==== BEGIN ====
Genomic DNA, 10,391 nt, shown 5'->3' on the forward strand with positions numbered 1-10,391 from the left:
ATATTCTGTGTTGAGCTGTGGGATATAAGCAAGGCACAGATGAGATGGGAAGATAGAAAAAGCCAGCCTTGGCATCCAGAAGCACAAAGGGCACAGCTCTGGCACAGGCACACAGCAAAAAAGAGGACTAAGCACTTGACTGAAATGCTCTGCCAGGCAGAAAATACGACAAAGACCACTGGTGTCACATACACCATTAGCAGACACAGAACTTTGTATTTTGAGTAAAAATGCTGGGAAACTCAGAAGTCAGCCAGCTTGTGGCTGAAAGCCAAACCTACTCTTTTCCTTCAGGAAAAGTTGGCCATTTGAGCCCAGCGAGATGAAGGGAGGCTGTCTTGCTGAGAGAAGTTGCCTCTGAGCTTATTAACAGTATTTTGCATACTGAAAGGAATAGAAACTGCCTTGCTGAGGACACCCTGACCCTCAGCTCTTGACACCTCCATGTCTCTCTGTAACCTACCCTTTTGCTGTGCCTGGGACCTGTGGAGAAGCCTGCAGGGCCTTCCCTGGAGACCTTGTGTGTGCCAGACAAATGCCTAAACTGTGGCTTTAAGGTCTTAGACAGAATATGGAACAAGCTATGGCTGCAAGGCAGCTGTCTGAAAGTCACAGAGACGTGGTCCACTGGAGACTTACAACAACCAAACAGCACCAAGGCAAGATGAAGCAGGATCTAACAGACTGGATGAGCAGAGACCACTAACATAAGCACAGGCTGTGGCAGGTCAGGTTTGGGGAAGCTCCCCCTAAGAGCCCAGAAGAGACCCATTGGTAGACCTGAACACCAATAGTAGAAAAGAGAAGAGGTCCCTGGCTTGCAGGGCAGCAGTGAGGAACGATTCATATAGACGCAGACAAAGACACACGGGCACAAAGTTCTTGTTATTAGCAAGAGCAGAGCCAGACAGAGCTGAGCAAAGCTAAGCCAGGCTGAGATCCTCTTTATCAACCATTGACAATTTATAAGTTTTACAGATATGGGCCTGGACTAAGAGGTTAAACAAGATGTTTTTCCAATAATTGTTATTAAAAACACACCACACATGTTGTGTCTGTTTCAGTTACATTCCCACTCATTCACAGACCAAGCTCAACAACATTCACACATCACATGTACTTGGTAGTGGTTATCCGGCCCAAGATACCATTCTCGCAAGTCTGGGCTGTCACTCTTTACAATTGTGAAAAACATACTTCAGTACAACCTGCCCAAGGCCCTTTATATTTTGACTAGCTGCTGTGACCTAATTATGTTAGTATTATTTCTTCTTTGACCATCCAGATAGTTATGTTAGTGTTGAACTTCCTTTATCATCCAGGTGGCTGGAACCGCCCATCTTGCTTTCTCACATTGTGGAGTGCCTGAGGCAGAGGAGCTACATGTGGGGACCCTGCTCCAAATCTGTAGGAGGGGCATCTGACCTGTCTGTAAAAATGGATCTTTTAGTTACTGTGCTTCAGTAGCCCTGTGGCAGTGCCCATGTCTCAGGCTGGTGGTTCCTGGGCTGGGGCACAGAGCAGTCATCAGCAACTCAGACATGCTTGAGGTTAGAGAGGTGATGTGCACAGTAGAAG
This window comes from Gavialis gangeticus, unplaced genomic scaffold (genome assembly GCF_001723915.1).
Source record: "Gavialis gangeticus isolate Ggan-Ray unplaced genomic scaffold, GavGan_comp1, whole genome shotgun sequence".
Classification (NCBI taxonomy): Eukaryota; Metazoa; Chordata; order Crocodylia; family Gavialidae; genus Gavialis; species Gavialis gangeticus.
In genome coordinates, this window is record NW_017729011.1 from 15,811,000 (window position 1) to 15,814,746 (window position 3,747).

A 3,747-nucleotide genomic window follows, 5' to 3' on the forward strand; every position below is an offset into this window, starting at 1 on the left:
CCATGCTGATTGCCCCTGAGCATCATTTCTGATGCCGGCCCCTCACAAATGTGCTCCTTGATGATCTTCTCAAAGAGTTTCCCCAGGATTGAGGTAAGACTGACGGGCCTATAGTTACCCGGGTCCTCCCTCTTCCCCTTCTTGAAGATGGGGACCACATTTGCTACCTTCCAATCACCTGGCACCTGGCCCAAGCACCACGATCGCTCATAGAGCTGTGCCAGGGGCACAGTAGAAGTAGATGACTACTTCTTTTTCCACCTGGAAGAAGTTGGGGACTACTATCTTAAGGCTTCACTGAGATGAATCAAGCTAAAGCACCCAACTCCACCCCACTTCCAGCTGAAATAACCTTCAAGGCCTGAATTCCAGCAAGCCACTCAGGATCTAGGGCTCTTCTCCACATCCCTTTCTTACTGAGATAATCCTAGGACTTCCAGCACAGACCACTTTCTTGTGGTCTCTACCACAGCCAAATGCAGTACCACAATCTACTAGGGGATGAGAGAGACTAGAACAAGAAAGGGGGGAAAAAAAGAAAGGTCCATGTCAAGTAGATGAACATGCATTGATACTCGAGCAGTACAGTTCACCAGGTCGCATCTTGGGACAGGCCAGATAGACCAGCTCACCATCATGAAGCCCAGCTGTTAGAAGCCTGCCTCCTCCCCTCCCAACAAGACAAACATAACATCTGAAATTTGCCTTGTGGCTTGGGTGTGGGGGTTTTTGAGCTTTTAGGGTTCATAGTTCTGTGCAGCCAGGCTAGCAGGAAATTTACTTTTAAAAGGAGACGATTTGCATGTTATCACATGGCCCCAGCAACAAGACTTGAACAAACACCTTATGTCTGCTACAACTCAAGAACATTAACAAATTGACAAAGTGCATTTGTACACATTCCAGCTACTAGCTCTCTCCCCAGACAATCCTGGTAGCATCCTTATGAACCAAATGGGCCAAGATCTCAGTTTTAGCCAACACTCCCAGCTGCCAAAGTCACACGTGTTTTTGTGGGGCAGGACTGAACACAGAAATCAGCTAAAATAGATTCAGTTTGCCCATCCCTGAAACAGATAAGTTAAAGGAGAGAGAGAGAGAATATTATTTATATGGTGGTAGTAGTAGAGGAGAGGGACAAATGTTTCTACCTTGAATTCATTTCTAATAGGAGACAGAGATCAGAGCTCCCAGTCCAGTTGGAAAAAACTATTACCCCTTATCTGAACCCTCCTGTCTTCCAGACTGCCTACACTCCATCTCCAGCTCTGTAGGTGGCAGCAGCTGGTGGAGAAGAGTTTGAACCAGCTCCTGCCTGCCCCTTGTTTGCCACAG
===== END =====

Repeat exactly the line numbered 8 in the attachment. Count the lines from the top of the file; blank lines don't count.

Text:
CCATGCTGATTGCCCCTGAGCATCATTTCTGATGCCGGCCCCTCACAAATGTGCTCCTTGATGATCTTCTCAAAGAGTTTCCCCAGGATTGAGGTAAGACTGACGGGCCTATAGTTACCCGGGTCCTCCCTCTTCCCCTTCTTGAAGATGGGGACCACATTTGCTACCTTCCAATCACCTGGCACCTGGCCCAAGCACCACGATCGCTCATAGAGCTGTGCCAGGGGCACAGTAGAAGTAGATGACTACTTCTTTTTCCACCTGGAAGAAGTTGGGGACTACTATCTTAAGGCTTCACTGAGATGAATCAAGCTAAAGCACCCAACTCCACCCCACTTCCAGCTGAAATAACCTTCAAGGCCTGAATTCCAGCAAGCCACTCAGGATCTAGGGCTCTTCTCCACATCCCTTTCTTACTGAGATAATCCTAGGACTTCCAGCACAGACCACTTTCTTGTGGTCTCTACCACAGCCAAATGCAGTACCACAATCTACTAGGGGATGAGAGAGACTAGAACAAGAAAGGGGGGAAAAAAAGAAAGGTCCATGTCAAGTAGATGAACATGCATTGATACTCGAGCAGTACAGTTCACCAGGTCGCATCTTGGGACAGGCCAGATAGACCAGCTCACCATCATGAAGCCCAGCTGTTAGAAGCCTGCCTCCTCCCCTCCCAACAAGACAAACATAACATCTGAAATTTGCCTTGTGGCTTGGGTGTGGGGGTTTTTGAGCTTTTAGGGTTCATAGTTCTGTGCAGCCAGGCTAGCAGGAAATTTACTTTTAAAAGGAGACGATTTGCATGTTATCACATGGCCCCAGCAACAAGACTTGAACAAACACCTTATGTCTGCTACAACTCAAGAACATTAACAAATTGACAAAGTGCATTTGTACACATTCCAGCTACTAGCTCTCTCCCCAGACAATCCTGGTAGCATCCTTATGAACCAAATGGGCCAAGATCTCAGTTTTAGCCAACACTCCCAGCTGCCAAAGTCACACGTGTTTTTGTGGGGCAGGACTGAACACAGAAATCAGCTAAAATAGATTCAGTTTGCCCATCCCTGAAACAGATAAGTTAAAGGAGAGAGAGAGAGAATATTATTTATATGGTGGTAGTAGTAGAGGAGAGGGACAAATGTTTCTACCTTGAATTCATTTCTAATAGGAGACAGAGATCAGAGCTCCCAGTCCAGTTGGAAAAAACTATTACCCCTTATCTGAACCCTCCTGTCTTCCAGACTGCCTACACTCCATCTCCAGCTCTGTAGGTGGCAGCAGCTGGTGGAGAAGAGTTTGAACCAGCTCCTGCCTGCCCCTTGTTTGCCACAG